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Solutions for Chapter 6.5: stereochemical correlation
Full solutions for Organic Chemistry | 6th Edition
activated complex (transition state)
The particular arrangement of atoms found at the top of the potential-energy barrier as a reaction proceeds from reactants to products. (Section 14.5)
The positions that are adjacent to the vinylic positions of a carboncarbon double bond.
A carbocation in which an allylic carbon bears the positive charge.
A compound that contains both an amino group and a carboxyl group
In SN2 reactions, the side opposite the leaving group, which is where the nucleophile attacks.
An intermediate containing a positively charged carbon atom.
A term describing a molecule or an ion that cannot be superimposed on its mirror image. (Sections 23.4 and 24.5)
Atoms or groups on an atom that are bonded to an atom that is bonded to two nonidentical groups, one of which contains a chiral center. When one of the atoms or groups is replaced by another group, a new chiral center is created and a set of diastereomers results. The hydrogens of the CH2 group of 2-butanol, for example, are diastereotopic. Diastereotopic groups have different chemical shifts under all conditions
The attraction between the positive end of one dipole and the negative end of another.
In NMR spectroscopy, a signal that is comprised of two peaks.
A method for analyzing the sequence of amino acids in apeptide by removing one amino acid residue at a time and identifying each residue as it is removed.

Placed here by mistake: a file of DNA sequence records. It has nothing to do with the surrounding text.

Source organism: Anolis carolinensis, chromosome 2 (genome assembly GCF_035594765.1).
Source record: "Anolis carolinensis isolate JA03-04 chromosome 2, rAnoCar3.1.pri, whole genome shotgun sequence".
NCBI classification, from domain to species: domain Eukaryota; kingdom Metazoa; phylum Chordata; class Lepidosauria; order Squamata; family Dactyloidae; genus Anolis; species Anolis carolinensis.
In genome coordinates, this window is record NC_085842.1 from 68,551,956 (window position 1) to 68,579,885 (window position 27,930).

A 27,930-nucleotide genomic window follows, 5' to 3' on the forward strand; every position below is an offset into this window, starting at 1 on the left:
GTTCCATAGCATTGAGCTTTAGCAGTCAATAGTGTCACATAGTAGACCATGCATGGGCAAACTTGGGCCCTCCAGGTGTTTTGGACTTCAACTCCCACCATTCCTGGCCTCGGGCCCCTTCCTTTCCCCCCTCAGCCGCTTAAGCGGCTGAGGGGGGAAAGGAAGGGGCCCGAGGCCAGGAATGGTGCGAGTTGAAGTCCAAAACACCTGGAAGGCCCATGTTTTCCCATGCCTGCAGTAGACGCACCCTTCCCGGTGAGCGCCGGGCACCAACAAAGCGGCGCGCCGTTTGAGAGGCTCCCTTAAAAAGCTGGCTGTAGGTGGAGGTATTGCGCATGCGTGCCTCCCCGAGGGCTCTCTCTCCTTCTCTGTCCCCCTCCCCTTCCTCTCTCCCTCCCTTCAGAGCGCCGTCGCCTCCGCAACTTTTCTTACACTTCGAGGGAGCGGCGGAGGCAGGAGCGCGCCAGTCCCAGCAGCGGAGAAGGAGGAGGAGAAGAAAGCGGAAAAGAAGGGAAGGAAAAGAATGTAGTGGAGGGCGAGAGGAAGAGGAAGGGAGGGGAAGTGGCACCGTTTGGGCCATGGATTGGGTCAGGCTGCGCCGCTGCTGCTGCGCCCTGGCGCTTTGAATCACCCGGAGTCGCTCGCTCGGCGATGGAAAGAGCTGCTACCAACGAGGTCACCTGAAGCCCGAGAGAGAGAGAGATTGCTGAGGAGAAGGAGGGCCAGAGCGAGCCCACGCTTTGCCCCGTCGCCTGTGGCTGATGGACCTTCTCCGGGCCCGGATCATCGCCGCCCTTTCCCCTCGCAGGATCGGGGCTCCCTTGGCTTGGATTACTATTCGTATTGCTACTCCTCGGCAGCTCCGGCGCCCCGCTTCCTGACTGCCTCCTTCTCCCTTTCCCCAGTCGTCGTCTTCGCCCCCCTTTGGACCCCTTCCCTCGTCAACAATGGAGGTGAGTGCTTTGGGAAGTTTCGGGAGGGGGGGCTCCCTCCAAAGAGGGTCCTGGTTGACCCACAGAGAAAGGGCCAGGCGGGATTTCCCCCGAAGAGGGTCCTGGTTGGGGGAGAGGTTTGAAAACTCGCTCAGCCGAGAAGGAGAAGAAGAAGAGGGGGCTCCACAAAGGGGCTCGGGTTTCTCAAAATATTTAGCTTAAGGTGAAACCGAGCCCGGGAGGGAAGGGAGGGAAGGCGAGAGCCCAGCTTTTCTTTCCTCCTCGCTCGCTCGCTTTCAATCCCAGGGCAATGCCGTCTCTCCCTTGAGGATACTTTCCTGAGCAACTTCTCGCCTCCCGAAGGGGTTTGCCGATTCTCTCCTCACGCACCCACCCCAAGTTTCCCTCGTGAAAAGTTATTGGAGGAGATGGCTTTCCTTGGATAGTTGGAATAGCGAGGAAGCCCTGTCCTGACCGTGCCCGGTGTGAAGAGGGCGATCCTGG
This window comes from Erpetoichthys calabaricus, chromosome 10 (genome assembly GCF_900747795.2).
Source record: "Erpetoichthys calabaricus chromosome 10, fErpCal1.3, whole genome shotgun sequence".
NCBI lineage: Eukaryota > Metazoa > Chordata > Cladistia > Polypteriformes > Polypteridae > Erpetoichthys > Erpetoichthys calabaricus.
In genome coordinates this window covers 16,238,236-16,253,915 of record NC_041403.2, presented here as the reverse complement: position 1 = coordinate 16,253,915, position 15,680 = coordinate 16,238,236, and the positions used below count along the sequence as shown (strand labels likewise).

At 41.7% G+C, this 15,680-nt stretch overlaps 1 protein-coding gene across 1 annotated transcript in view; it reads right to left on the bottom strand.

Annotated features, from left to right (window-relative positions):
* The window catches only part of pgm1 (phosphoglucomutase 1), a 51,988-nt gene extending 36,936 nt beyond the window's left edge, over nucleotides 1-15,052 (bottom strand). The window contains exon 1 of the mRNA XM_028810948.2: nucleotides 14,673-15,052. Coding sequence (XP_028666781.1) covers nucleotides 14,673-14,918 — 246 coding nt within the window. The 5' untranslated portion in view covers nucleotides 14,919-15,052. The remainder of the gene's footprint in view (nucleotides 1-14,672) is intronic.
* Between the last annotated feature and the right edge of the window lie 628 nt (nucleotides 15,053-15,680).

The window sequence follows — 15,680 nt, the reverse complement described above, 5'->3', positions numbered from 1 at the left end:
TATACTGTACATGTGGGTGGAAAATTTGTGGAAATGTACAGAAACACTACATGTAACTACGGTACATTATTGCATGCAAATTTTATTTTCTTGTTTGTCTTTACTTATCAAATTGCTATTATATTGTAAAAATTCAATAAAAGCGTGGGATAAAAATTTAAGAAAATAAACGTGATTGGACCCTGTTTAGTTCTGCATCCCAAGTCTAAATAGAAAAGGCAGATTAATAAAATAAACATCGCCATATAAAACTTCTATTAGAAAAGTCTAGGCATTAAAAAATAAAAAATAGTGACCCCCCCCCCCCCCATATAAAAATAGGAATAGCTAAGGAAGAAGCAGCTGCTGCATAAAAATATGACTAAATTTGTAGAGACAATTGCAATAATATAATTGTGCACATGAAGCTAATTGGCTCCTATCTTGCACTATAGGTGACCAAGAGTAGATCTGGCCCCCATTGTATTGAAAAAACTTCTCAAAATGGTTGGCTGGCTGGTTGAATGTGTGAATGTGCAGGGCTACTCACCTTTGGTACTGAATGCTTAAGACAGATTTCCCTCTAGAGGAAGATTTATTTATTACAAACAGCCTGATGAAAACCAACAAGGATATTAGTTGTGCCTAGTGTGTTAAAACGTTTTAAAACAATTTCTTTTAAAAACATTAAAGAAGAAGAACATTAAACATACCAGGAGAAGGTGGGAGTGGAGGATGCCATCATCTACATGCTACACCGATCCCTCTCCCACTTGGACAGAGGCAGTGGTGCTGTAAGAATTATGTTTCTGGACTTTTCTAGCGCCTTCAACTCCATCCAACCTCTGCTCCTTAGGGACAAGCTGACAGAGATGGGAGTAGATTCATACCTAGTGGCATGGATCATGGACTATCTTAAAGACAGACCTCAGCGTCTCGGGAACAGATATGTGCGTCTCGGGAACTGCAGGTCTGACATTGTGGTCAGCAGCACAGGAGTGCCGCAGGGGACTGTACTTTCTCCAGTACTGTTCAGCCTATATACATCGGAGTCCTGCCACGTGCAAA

A negatively charged subatomic particle found outside the atomic nucleus; it is a part of all atoms. An electron has a mass 1>1836 times that of a proton. (Section 2.3)
Atoms or groups on an atom that give a chiral center when one of the groups is replaced by another group. A pair of enantiomers results. The hydrogens of the CH2 group of ethanol, for example, are enantiotopic. Replacing one of them by deuterium gives (R)-1-deuteroethanol; replacing the other gives (S)-1-deuteroethanol. Enantiotopic groups have identical chemical shifts in achiral environments but different chemical shifts in chiral environments.
Fourier-transform NMR (FT-NMR)
In nuclear magnetic resonance (NMR) spectroscopy, a technique in which the sample is irradiated with a short pulse that covers the entire range of relevant rf frequencies.
The attractive forces between molecules.
Light for which all photons have the same polarization, generally formed by passing light through a polarizing filter.
Secondary (2°) amine
An amine in which nitrogen is bonded to two carbons and one hydrogen
A reaction with a negative DG, which means that products are favored at equilibrium.
A compound that contains two SR groups, both of which are connected to the same carbon atom.
Groups that weakly deactivate an aromatic ring toward electrophilic aromatic substitution, thereby decreasing the rate of the reaction.